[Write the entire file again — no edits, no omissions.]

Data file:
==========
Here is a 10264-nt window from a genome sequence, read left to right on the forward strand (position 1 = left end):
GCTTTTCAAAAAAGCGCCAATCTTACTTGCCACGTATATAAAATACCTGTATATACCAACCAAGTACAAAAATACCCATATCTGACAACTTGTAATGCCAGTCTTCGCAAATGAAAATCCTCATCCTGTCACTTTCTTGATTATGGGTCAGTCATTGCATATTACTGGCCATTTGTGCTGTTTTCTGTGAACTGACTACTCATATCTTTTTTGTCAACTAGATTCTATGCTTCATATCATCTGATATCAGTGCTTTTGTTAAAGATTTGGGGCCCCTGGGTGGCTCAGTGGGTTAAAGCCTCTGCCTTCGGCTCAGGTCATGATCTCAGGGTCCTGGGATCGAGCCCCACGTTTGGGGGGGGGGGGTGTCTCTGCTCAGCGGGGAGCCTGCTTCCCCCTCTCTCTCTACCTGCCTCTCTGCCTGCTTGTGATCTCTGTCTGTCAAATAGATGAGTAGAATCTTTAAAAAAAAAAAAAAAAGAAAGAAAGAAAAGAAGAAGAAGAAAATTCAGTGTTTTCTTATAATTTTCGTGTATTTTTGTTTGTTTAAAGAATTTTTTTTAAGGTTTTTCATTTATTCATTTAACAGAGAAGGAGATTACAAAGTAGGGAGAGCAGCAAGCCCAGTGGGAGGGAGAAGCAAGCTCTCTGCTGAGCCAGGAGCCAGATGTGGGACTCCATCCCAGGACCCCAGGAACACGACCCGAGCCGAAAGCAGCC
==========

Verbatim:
Here is a 10264-nt window from a genome sequence, read left to right on the forward strand (position 1 = left end):
GCTTTTCAAAAAAGCGCCAATCTTACTTGCCACGTATATAAAATACCTGTATATACCAACCAAGTACAAAAATACCCATATCTGACAACTTGTAATGCCAGTCTTCGCAAATGAAAATCCTCATCCTGTCACTTTCTTGATTATGGGTCAGTCATTGCATATTACTGGCCATTTGTGCTGTTTTCTGTGAACTGACTACTCATATCTTTTTTGTCAACTAGATTCTATGCTTCATATCATCTGATATCAGTGCTTTTGTTAAAGATTTGGGGCCCCTGGGTGGCTCAGTGGGTTAAAGCCTCTGCCTTCGGCTCAGGTCATGATCTCAGGGTCCTGGGATCGAGCCCCACGTTTGGGGGGGGGGGGTGTCTCTGCTCAGCGGGGAGCCTGCTTCCCCCTCTCTCTCTACCTGCCTCTCTGCCTGCTTGTGATCTCTGTCTGTCAAATAGATGAGTAGAATCTTTAAAAAAAAAAAAAAAAGAAAGAAAGAAAAGAAGAAGAAGAAAATTCAGTGTTTTCTTATAATTTTCGTGTATTTTTGTTTGTTTAAAGAATTTTTTTTAAGGTTTTTCATTTATTCATTTAACAGAGAAGGAGATTACAAAGTAGGGAGAGCAGCAAGCCCAGTGGGAGGGAGAAGCAAGCTCTCTGCTGAGCCAGGAGCCAGATGTGGGACTCCATCCCAGGACCCCAGGAACACGACCCGAGCCGAAAGCAGCC